But this Argentine-German project is a standout – and what initially comes in the guise of a straightforward mystery drama about the disappearance of a botanist evolves into something else entirely.
Titled Trenque Lauquen, the film begins as a man named Ezequiel “Chicho” Pierri attempts to track down an acquaintance named Laura (Laura Paredes) after she ups and leaveseft the sleepy titular province of Buenos Aires seemingly without alerting anyone.
It’s through a series of unsettling discoveries he makes during his search for Laura that this epic tale, split into 12 parts, takes on a labyrinthine genre-shifting form and leads viewers through a journey that veers into unexpected places. Let’s just say: nothing is as it seems in this film that has shades of David Lynch and Alfred Hitchock while almost remaining a distinct work from Argentine director Laura Citarella.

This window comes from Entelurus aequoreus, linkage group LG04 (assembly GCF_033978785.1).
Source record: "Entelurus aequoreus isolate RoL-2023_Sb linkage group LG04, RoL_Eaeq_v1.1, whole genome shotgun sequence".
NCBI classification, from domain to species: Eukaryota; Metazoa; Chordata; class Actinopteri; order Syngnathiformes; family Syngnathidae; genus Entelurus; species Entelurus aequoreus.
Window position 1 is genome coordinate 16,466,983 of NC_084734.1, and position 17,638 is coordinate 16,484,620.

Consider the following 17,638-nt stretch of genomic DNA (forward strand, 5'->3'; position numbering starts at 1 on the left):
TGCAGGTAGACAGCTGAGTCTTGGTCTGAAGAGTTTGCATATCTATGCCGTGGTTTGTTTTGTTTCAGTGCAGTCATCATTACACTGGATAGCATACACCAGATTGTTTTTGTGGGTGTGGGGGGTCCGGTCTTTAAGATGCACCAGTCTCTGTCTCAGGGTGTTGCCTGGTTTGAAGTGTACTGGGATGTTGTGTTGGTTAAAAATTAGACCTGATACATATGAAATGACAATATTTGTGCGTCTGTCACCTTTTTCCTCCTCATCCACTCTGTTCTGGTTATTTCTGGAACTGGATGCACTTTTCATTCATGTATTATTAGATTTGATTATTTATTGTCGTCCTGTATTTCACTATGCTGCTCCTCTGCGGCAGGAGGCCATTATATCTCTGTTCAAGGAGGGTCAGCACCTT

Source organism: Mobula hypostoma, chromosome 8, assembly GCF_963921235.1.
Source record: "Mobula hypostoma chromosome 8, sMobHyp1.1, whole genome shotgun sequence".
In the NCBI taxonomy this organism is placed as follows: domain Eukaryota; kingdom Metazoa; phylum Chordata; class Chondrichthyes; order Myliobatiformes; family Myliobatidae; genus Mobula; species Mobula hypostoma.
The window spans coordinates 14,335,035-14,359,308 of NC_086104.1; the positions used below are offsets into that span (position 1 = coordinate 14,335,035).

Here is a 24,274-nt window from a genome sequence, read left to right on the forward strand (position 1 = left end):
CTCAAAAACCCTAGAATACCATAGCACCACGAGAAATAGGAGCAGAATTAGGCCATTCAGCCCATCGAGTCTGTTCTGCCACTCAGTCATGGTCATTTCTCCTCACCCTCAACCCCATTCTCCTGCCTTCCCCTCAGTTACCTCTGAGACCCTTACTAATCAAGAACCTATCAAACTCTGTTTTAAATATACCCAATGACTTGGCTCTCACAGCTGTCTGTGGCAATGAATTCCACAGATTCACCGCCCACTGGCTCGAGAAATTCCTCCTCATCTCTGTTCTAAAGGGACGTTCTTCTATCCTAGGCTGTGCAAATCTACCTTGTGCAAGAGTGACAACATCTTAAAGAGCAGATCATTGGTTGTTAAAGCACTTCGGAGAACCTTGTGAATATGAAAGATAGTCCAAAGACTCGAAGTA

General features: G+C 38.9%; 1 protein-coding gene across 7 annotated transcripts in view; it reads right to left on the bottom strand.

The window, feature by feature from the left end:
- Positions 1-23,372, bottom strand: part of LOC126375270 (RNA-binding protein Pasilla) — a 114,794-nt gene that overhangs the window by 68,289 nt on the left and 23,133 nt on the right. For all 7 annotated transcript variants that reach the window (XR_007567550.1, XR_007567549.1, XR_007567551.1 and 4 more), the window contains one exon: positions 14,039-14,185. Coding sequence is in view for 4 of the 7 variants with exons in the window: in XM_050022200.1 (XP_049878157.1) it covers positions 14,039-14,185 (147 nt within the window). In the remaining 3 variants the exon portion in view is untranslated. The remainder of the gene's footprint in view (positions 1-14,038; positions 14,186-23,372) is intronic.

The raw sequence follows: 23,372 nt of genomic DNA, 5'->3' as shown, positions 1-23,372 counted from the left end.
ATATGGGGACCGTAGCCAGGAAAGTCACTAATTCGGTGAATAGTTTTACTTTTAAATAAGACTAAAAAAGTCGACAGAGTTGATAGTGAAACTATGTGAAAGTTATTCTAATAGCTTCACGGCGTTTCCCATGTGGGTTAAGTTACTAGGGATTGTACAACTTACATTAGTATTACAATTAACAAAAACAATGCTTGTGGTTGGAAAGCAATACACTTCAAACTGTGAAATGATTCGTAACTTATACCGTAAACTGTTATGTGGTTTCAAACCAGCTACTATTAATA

The four-hour long film was shown in full, albeit with an interval, when it was screened at Edinburgh International Film Festival (EIFF) and Venice Film Festival earlier this year, but is being released theatrically in two parts, making for a unique cinema-going experience.
Trenque Lauquen is a follow-up to Citarella’s little-seen Ostende, which was released in 2011 and, while the film is only getting a small cinema release, it’s well worth finding time to seek it out – and the critics are in agreement.
The film was also ranked as the best film of the year on the annual ranking by esteemed French magazine Cahiers du Cinéma, alongside releases including Steven Spielberg’s The Fabelmans, Justine Triet’s cannes Palme d’Or winner Anatomy of a Fall and Fallen Leaves by Finnish director Aki Kaurismaki.
Meanwhile,The Guardian was less convinced by the film, but acknowledged that Citarella’s “film-making language ensures that cult status beckons”.
Trenque Lauquen – Parts 1 and 2 are in cinemas and on Curzon Home Cinema from 8 December